What prep talk would you give to anyone wanting to go into the mission field?
Make sure you are working UNDER an indigenous person, and check your Americanism at the customs counter. Spend your first term immersing yourself into the culture, feeling its pain and shortcomings while finding its beauty and abundance. Christ shows up revealing Himself within every cultural context, look for Him there rather than taking your American version of Him with you.
Find a wise-sage missionary who will correspond with you, guiding you through your failures and triumphs…mentoring you as a Spiritual Director in your missionary journey.
What is your hobby?
I love to read, swim, dance, really anything out of doors, but especially late-night talks around a campfire with my Milton.
Liver and onions!
What is something about yourself that most people do not know?
I broke my left ankle as a kid horsing around on a swing and to make it fair, I broke my right one just a few years ago when I did an accidental 360 flip in the air on a motorcycle that landed on top of me!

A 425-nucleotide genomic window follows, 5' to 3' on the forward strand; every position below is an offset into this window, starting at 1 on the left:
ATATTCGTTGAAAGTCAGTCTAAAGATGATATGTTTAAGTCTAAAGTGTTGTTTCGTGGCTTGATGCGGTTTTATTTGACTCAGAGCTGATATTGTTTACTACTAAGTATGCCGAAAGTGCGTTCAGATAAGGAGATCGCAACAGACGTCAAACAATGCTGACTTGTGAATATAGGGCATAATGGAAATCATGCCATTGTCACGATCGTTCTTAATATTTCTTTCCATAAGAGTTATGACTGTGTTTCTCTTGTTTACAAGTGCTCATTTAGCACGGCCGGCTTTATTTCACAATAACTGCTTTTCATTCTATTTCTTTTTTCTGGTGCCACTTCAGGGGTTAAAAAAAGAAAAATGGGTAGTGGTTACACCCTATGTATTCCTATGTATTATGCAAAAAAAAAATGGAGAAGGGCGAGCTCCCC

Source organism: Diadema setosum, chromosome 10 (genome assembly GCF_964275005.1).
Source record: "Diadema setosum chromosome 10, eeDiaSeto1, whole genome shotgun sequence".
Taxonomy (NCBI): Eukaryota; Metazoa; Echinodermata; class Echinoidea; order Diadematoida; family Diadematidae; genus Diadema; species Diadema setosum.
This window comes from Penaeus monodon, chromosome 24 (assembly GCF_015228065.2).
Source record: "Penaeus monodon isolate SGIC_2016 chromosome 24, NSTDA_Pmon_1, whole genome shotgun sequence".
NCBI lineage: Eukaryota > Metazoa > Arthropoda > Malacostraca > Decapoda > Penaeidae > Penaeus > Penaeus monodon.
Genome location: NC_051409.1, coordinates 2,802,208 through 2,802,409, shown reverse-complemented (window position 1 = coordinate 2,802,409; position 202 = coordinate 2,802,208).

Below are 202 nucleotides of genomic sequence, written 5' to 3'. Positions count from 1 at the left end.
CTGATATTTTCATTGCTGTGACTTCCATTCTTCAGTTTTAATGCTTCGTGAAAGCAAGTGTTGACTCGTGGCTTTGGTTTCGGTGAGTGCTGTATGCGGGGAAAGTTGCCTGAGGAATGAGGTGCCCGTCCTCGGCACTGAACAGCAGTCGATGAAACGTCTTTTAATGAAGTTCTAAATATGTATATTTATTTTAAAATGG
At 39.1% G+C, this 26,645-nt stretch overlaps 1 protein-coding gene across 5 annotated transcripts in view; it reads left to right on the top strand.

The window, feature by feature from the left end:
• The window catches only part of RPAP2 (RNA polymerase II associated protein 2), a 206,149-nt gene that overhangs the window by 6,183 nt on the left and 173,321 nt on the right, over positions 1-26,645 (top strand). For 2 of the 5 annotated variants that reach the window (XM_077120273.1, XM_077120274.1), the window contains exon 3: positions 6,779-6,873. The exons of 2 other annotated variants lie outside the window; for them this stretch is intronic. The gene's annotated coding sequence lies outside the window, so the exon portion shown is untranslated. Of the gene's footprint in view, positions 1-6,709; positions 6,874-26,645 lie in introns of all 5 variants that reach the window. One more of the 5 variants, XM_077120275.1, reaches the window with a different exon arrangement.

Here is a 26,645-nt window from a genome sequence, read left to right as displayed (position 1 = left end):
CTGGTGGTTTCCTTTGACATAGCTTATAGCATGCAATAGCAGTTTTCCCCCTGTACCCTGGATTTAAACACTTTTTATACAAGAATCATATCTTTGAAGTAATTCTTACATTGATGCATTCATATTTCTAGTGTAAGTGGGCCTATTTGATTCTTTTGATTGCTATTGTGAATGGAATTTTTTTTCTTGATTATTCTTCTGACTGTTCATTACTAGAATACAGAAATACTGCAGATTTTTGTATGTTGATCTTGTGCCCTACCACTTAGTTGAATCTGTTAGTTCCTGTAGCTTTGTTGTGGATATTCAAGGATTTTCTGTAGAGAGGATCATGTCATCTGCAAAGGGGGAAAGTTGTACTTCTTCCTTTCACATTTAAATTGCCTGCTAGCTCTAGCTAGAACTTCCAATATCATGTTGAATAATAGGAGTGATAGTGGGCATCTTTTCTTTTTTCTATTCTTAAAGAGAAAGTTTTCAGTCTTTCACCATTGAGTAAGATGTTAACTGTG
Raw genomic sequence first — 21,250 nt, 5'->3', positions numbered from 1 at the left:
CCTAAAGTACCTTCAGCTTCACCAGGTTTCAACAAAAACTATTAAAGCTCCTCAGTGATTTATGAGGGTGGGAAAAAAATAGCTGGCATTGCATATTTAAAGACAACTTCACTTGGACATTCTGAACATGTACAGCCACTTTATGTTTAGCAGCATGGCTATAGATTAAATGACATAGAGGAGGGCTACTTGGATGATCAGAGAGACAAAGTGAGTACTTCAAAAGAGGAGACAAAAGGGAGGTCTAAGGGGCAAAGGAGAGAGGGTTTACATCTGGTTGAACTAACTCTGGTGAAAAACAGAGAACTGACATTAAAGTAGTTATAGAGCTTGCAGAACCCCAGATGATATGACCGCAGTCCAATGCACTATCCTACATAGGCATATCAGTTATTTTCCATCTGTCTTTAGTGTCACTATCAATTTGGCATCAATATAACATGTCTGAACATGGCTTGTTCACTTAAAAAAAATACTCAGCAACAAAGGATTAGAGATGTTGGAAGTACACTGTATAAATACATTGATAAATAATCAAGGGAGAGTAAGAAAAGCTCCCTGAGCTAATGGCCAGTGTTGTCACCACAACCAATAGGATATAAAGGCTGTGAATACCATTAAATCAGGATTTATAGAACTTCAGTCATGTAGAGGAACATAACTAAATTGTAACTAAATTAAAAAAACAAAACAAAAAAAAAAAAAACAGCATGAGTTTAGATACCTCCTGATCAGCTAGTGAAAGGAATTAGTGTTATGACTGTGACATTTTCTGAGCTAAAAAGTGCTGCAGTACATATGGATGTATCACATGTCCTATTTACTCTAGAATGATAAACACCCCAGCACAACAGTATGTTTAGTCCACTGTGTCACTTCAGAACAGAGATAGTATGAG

Anything else you would like to say?
Don’t compare yourself to others…especially people you may tend to hero-ize. Instead ask God, “What dream did you hold for me as you first knit me in my mother’s womb?” Then, wait until you hear…and step into that dream…that life. Nothing you will lose will compare to what you gain, for your Father’s Dream for you is far more beautiful than the American Dream.
Thank you, Kimberly, for doing this email interview with me!
To learn more about Kimberly and the retreats that she conducts, please visit her website at www.kimberlyLsmith.com. She also regularly blogs about the work she is doing at her blog, www.kimberlylsmithblog.blogspot.com. You can read my review on Passport Through Darkness at Review: Passport Through Darkness: A True Story of Danger and Second Chances.
Giveaway has closed
Kimberly is giving away 2 copies of Passport Through Darkness. Leave a comment below to be entered into the giveaway. The winners will be drawn using random.org. Kimberly will mail the winners each a copy of the book. This contest ends on March 22, 2011. The winners will be announced on March 23, 2011. If the winners do not reply within 4 days, another draw will be made.